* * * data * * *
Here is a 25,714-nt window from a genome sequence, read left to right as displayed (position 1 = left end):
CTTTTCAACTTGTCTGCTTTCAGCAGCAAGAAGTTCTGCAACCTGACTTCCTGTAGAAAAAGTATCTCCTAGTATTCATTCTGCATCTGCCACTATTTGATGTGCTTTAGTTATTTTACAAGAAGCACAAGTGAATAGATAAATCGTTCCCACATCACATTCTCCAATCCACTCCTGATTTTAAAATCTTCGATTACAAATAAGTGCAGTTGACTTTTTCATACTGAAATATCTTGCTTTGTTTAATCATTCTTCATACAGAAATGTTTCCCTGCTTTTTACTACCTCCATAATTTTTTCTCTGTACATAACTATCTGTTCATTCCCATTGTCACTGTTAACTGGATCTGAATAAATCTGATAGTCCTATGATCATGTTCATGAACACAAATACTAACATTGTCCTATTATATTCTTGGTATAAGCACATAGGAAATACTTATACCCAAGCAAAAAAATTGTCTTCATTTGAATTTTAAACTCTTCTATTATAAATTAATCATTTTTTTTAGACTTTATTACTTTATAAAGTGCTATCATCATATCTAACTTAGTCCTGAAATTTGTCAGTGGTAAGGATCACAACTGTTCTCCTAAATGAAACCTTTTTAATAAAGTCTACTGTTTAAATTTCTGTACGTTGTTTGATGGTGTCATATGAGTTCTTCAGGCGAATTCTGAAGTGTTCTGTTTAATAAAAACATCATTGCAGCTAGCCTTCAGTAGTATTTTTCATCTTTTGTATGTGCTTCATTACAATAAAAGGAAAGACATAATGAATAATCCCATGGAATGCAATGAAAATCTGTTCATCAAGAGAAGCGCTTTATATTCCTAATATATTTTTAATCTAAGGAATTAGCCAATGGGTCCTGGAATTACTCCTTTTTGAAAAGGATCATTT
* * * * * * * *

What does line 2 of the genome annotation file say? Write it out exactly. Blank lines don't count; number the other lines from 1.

CTTTTCAACTTGTCTGCTTTCAGCAGCAAGAAGTTCTGCAACCTGACTTCCTGTAGAAAAAGTATCTCCTAGTATTCATTCTGCATCTGCCACTATTTGATGTGCTTTAGTTATTTTACAAGAAGCACAAGTGAATAGATAAATCGTTCCCACATCACATTCTCCAATCCACTCCTGATTTTAAAATCTTCGATTACAAATAAGTGCAGTTGACTTTTTCATACTGAAATATCTTGCTTTGTTTAATCATTCTTCATACAGAAATGTTTCCCTGCTTTTTACTACCTCCATAATTTTTTCTCTGTACATAACTATCTGTTCATTCCCATTGTCACTGTTAACTGGATCTGAATAAATCTGATAGTCCTATGATCATGTTCATGAACACAAATACTAACATTGTCCTATTATATTCTTGGTATAAGCACATAGGAAATACTTATACCCAAGCAAAAAAATTGTCTTCATTTGAATTTTAAACTCTTCTATTATAAATTAATCATTTTTTTTAGACTTTATTACTTTATAAAGTGCTATCATCATATCTAACTTAGTCCTGAAATTTGTCAGTGGTAAGGATCACAACTGTTCTCCTAAATGAAACCTTTTTAATAAAGTCTACTGTTTAAATTTCTGTACGTTGTTTGATGGTGTCATATGAGTTCTTCAGGCGAATTCTGAAGTGTTCTGTTTAATAAAAACATCATTGCAGCTAGCCTTCAGTAGTATTTTTCATCTTTTGTATGTGCTTCATTACAATAAAAGGAAAGACATAATGAATAATCCCATGGAATGCAATGAAAATCTGTTCATCAAGAGAAGCGCTTTATATTCCTAATATATTTTTAATCTAAGGAATTAGCCAATGGGTCCTGGAATTACTCCTTTTTGAAAAGGATCATTT